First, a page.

The ‘Right to Work’ - (for less)Over fifty years ago Martin Luther King, Jr. warned America .. “we must guard against being fooled by false slogans, such as ‘right to work.’ It is a law to rob us of our civil rights and job rights. Its purpose is to destroy labor unions and the freedom of collective bargaining by which unions have improved wages and working conditions of everyone.” Sadly his warning went unheeded.The Orwellian-named ‘Right to Work’ laws (in reality the ‘destroy union power and benefit employers’ laws) have spread like a cancer through Republican states.  They are usually drafted by the American Legislative Exchange Council (ALEC), a right-wing group backed by corporate special interests to peddle influence with state legislators. Campaigns are funded by entities like ‘Americans for Prosperity’, a front group bankrolled by the billionaire Koch brothers, and the legislation is rammed through by the Republican state politicians that do their bidding.  That, right there, tells us all we need to know. There’s no mystery about it. Nothing subtle going on. It’s naked self-interest. When the infamous Koch brothers pour millions of dollars into buying politicians and changing the law you know for certain the rich will benefit and working people will suffer. And suffer they do. Without any question whatsoever. Employees in states with ‘right-to-work’ laws have lower wages, on average, than their counterparts elsewhere. Coverage by employer-sponsored health insurance and pension coverage is also lower .. (reference).The anti-union brainwashing job done over many decades on the American public has been spectacularly successful but, despite what big business interests and the politicians of the far-right who are their paid lackeys constantly preach, strong and effective trade unions are absolutely vital in western societies. The ‘free market’ can be a useful tool but has no conscience. It will exploit workers every time unless something prevents it. That’s just the nature of the beast.Trade Unions provide the essential counter-balancing force and are often the only protection the average worker has against exploitation. Neither America or any other major western power would be a fraction as successful or civilized if trade unions had never existed.Its no surprise that Hitler hated trade unionists and fascists everywhere try to undermine and suppress them. Totalitarian states ban them. Politicians fear them. Fair wages, decent working hours, women’s rights, health and safety, equality in the work place, they have all been advanced by trade unions.In the twilight days of the Soviet satellite states and in the brutal right-wing dictatorships propped up by the USA in Latin-America, some trade unionists risked their lives to fight oppression. When it comes to ‘government’ versus ‘trade unions’ its usually (not always but usually) the latter who have the angels on their side.Anyone who tries to suppress the fair and legitimate operation of trade unions is an enemy of us all. Anyone who tries to smear them with stupid ‘USA-bogey-man’ words like ‘socialist’ or ‘communist’ is either a fool or has some selfish agenda and should be greeted with hoots of derision or just ignored. Anyone who thinks trade unions are irrelevant nowadays simply needs to think.Especially today, as we continue to suffer the bitter aftermath of the financial meltdown of 2008 caused by the failure of  free-market financial institutions and lax regulation, we need trade unions more than ever.Ellie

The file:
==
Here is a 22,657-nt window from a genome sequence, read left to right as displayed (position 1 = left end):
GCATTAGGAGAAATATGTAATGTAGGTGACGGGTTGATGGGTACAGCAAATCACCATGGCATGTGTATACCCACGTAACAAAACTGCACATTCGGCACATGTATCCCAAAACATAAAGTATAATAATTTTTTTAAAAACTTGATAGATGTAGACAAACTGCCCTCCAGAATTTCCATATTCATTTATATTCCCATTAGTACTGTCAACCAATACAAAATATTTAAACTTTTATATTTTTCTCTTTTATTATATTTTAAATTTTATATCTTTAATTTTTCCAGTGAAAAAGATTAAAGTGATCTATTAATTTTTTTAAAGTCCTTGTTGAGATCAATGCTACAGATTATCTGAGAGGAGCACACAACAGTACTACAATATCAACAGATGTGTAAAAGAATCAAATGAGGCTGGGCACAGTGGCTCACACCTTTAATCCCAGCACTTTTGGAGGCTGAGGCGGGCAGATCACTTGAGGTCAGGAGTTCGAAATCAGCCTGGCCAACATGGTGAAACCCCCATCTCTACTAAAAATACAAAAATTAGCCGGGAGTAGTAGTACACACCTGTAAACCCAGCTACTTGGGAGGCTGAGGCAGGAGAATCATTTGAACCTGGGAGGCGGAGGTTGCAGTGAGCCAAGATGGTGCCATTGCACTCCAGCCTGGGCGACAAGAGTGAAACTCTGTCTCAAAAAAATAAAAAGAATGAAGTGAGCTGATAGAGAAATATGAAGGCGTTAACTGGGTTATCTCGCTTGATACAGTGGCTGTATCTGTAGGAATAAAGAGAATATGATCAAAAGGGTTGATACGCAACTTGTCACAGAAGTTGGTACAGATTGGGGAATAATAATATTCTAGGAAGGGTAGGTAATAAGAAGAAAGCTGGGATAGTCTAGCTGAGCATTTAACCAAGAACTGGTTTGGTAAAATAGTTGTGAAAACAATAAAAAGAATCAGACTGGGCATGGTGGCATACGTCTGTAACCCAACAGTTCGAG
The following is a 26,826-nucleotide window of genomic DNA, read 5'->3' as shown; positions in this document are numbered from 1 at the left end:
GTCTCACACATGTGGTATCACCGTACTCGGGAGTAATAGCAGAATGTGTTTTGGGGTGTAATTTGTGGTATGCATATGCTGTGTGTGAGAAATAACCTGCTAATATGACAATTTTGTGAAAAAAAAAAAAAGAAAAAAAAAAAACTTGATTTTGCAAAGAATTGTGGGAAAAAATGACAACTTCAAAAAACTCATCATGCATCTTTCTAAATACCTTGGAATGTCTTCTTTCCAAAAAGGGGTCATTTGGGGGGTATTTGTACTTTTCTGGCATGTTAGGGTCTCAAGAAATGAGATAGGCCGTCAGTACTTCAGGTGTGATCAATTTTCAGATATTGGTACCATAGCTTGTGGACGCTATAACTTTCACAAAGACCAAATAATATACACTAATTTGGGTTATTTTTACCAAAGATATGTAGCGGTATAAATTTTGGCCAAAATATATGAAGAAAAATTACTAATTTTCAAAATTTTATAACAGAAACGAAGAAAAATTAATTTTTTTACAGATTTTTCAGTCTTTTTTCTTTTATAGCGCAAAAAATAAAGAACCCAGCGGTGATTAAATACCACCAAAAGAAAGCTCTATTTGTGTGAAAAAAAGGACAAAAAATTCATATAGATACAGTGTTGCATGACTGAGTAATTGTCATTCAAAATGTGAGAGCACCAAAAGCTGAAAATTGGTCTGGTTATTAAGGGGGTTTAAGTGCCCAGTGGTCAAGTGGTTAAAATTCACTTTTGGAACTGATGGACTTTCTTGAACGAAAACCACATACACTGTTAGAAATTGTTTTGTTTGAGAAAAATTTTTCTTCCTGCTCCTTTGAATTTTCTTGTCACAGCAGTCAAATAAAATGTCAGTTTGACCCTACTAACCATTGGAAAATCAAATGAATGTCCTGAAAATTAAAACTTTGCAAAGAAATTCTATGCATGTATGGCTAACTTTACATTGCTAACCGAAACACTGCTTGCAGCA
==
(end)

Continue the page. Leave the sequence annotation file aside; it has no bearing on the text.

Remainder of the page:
e-writing:

The ‘Right to Work’ - (for less)

Over fifty years ago Martin Luther King, Jr. warned America .. “we must guard against being fooled by false slogans, such as ‘right to work.’ It is a law to rob us of our civil rights and job rights. Its purpose is to destroy labor unions and the freedom of collective bargaining by which unions have improved wages and working conditions of everyone.” Sadly his warning went unheeded.

The Orwellian-named ‘Right to Work’ laws (in reality the ‘destroy union power and benefit employers’ laws) have spread like a cancer through Republican states.  They are usually drafted by the American Legislative Exchange Council (ALEC), a right-wing group backed by corporate special interests to peddle influence with state legislators. Campaigns are funded by entities like ‘Americans for Prosperity’, a front group bankrolled by the billionaire Koch brothers, and the legislation is rammed through by the Republican state politicians that do their bidding. 

That, right there, tells us all we need to know. There’s no mystery about it. Nothing subtle going on. It’s naked self-interest. When the infamous Koch brothers pour millions of dollars into buying politicians and changing the law you know for certain the rich will benefit and working people will suffer. And suffer they do. Without any question whatsoever. Employees in states with ‘right-to-work’ laws have lower wages, on average, than their counterparts elsewhere. Coverage by employer-sponsored health insurance and pension coverage is also lower .. (reference).

The anti-union brainwashing job done over many decades on the American public has been spectacularly successful but, despite what big business interests and the politicians of the far-right who are their paid lackeys constantly preach, strong and effective trade unions are absolutely vital in western societies. The ‘free market’ can be a useful tool but has no conscience. It will exploit workers every time unless something prevents it. That’s just the nature of the beast.

Trade Unions provide the essential counter-balancing force and are often the only protection the average worker has against exploitation. Neither America or any other major western power would be a fraction as successful or civilized if trade unions had never existed.

Its no surprise that Hitler hated trade unionists and fascists everywhere try to undermine and suppress them. Totalitarian states ban them. Politicians fear them. Fair wages, decent working hours, women’s rights, health and safety, equality in the work place, they have all been advanced by trade unions.

In the twilight days of the Soviet satellite states and in the brutal right-wing dictatorships propped up by the USA in Latin-America, some trade unionists risked their lives to fight oppression. When it comes to ‘government’ versus ‘trade unions’ its usually (not always but usually) the latter who have the angels on their side.

Anyone who tries to suppress the fair and legitimate operation of trade unions is an enemy of us all. Anyone who tries to smear them with stupid ‘USA-bogey-man’ words like ‘socialist’ or ‘communist’ is either a fool or has some selfish agenda and should be greeted with hoots of derision or just ignored. Anyone who thinks trade unions are irrelevant nowadays simply needs to think.

Especially today, as we continue to suffer the bitter aftermath of the financial meltdown of 2008 caused by the failure of  free-market financial institutions and lax regulation, we need trade unions more than ever.

Ellie